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José Pizarro (Broadgate)

José Pizarro (Broadgate) review

by Gemma Harrison 14 July 2015

Spanish chef José Pizarro has just opened his third restaurant in London. With early diners claiming the tapas was even better than in Spain, Gemma Harrison went to find out if it lived up to expectations.

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Gemma is Marketing Manager at Great British Chefs. She can usually be found in a restaurant, at a food festival or cooking at home.

José Pizarro left Extremadura, Spain ,15 years ago, and has worked in some of London’s most prestigious Spanish restaurants, including being an influential part of the Brindisa group. In 2011, he opened José (tapas bar) and Pizarro (restaurant), both in Bermondsey, and makes regular appearances on food programmes, such as Saturday Kitchen. When he announced the opening of his third restaurant just stone’s throw from Liverpool Street Station, I couldn’t wait to try it – I’m a big fan of Spanish food, and having taken a trip to Barcelona earlier this year, I’ve been eating it more than ever.

The new Broadgate Circle development includes a variety of restaurants and bars, with the top level completely occupied by Yauatcha. On a sweltering summer’s evening, the whole area was packed with people eating and drinking al fresco – book a table early if you want to guarantee yourself a space, as the restaurants fill up as the evening goes on. What really struck me from the moment I walked in was the front of house – warm, friendly, and always there when you needed them (something many restaurants don’t get right), and it was one of the best service experiences I’ve had for some time. The wine list is also well-priced (a surprise for this area of London) and has a range of interesting bottles from around Spain, and Catalunya in particular. There’s also a range of Estrella Damm beers and excellent sherries that would be a perfect match for a few plates of bread, cheese and ham.

To start, we chose a few snacks from the Pica Pica section of the menu – pan con tomate and prawn fritters with saffron aioli and Pizarro’s pimentón. I order pan con tomate in every tapas restaurant I go to (I just love the combination of tomatoes, olive oil, salt and bread), and have had the full spectrum: from bread being merely ‘kissed’ by tomatoes in Barcelona, to something practically bruschetta-like here in London (piled high with tomatoes and lots of raw garlic which didn’t have a pleasant after-taste). Pizarro’s pan con tomate gets the full Goldilocks ‘just right’ score – just enough tomatoes, with just enough salt (and definitely no raw garlic) – I can honestly say it’s the best version I’ve ever eaten, and I would come back purely for this dish alone. The fritters were packed full of prawns and the saffron aioli was a great match – I could easily have eaten another bowl, but there was so much else to try.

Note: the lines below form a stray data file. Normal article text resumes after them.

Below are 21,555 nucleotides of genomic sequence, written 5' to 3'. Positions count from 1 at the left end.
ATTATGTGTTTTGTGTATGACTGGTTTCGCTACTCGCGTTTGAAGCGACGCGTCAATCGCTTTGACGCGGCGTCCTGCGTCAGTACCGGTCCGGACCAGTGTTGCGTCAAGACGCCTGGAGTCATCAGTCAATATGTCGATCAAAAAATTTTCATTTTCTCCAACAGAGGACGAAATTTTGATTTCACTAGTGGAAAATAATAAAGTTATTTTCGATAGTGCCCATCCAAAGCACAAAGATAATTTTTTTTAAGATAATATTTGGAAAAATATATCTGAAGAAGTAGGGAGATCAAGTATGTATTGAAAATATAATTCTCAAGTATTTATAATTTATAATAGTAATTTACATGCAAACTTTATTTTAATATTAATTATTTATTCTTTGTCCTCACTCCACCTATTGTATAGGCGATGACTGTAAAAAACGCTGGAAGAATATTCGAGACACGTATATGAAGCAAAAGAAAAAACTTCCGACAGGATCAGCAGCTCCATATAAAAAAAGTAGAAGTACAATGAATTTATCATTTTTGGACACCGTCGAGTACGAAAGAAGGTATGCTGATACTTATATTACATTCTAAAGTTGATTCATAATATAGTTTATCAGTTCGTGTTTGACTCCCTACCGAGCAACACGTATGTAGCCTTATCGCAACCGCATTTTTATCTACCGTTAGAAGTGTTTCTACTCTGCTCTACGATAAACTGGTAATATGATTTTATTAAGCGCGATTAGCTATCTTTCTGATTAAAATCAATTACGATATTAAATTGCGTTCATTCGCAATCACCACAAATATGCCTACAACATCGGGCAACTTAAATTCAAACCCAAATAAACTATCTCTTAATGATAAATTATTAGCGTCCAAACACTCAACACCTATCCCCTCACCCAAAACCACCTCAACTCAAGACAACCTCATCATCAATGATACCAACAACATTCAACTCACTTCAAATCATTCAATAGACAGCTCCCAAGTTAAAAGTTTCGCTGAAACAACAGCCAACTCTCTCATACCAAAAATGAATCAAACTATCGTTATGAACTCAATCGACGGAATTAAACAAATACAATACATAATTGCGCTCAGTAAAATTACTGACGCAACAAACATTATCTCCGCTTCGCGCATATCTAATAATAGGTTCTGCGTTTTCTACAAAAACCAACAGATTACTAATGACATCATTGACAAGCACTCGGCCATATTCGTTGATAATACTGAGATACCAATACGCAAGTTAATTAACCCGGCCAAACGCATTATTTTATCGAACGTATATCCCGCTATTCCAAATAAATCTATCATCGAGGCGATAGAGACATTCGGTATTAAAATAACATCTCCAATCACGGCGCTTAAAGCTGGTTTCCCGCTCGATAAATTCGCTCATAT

Pan con tomate
Pan con tomate
Prawn fritters
Prawn fritters

Next up was the broad bean, peas, poached egg, chorizo and ‘pan frito’, which was a good use of in-season ingredients. The chorizo gave punchy flavour to the peas and broad beans, whilst the perfectly poached egg brought everything together. Along with this we ordered the Ibérico pork meatballs in tomato and orange sauce, which yielded easily to the touch of a fork. Ibérico pork seems to be everywhere in London at the moment (much like wagyu beef) and it can have a hefty price tag but it’s refreshing to see it used in such a humble dish. The orange in the tomato sauce really lifted the dish – I wouldn’t have thought the combination would work so well.

 
 
Broad bean, peas, poached egg, chorizo and 'pan frito' (photo courtesy of Kris Kirkham)
Broad bean, peas, poached egg, chorizo and 'pan frito' (photo courtesy of Kris Kirkham)
Ibérico pork meatballs in tomato and orange sauce
Ibérico pork meatballs in tomato and orange sauce
image
Bacalao (photo courtesy of Kris Kirkham)

Our last two savoury dishes were the traditional bacalao a la Riojana and a grilled baby gem salad with anchovies, Picos de Europa cheese, piquillo peppers and a PX honey dressing. The bacalao (salt cod) was cooked beautifully, and the delicate fish was served with a light tomato sauce and some slices of fried garlic. Alongside this, the baby gem salad was full of flavour from the salty anchovies and blue cheese balanced with the sweet piquillo peppers and PX (a rich, sweet sherry) and honey dressing.

The one dish I was keen to try was the presa Ibérico with fried peppers and roasted Jersey Royals. Priced by weight, our waitress told us that there was a 600g minimum order – and having filled up on lots of small plates, we didn’t think we could tackle such a large piece of meat between two. But that just gives me another excuse to come back!

For dessert, we opted to share a beautiful crema Catalana with baked plums and the intriguing sounding chocolate with olive oil and salt on toast. The crema Catalana is a variant of crème brûlée – but this was much softer and creamier than its French counterpart, and had the very important burnt sugar topping down to a tee. Our second dessert revealed itself to be a chocolate ganache with olive oil and salt, served with slithers of toasted bread. Extremely well made, it was a grown-up chocolate spread that capitalised on the current trend of salty and sweet.

The word I keep returning to describe the food at José Pizarro is ‘perfect’ – and I don’t use that word lightly. José Pizarro has really excelled himself with this restaurant, and I will definitely be booking another table soon – as well as exploring his restaurant and tapas bar in Bermondsey.

 
Crema Catalana with baked plums
Crema Catalana with baked plums
Chocolate ganache with olive oil and salt
Chocolate ganache with olive oil and salt
 

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